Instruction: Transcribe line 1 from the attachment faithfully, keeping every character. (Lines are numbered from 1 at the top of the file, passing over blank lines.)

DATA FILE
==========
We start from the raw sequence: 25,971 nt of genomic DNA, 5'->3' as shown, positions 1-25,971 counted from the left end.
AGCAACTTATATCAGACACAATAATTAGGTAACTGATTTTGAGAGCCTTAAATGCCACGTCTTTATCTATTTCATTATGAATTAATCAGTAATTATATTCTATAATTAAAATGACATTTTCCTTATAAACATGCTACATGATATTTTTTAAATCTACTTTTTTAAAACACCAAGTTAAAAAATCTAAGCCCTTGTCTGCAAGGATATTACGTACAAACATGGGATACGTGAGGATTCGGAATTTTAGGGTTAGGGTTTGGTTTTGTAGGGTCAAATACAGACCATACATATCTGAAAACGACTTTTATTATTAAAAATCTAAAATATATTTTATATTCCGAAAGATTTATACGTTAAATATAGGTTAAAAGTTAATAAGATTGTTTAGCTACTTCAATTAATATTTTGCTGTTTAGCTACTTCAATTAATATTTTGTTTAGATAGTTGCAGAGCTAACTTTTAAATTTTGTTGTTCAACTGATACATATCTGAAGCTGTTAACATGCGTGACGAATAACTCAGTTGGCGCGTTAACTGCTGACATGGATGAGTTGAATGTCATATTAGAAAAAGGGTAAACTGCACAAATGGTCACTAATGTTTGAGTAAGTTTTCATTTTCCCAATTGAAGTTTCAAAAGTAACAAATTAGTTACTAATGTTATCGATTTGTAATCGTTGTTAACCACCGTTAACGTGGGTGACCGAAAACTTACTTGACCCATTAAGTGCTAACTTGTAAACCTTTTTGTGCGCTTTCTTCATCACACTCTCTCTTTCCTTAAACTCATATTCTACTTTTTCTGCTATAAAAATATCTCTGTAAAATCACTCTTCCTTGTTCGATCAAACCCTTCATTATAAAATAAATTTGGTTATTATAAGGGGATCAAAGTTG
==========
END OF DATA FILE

We start from the raw sequence: 25,971 nt of genomic DNA, 5'->3' as shown, positions 1-25,971 counted from the left end.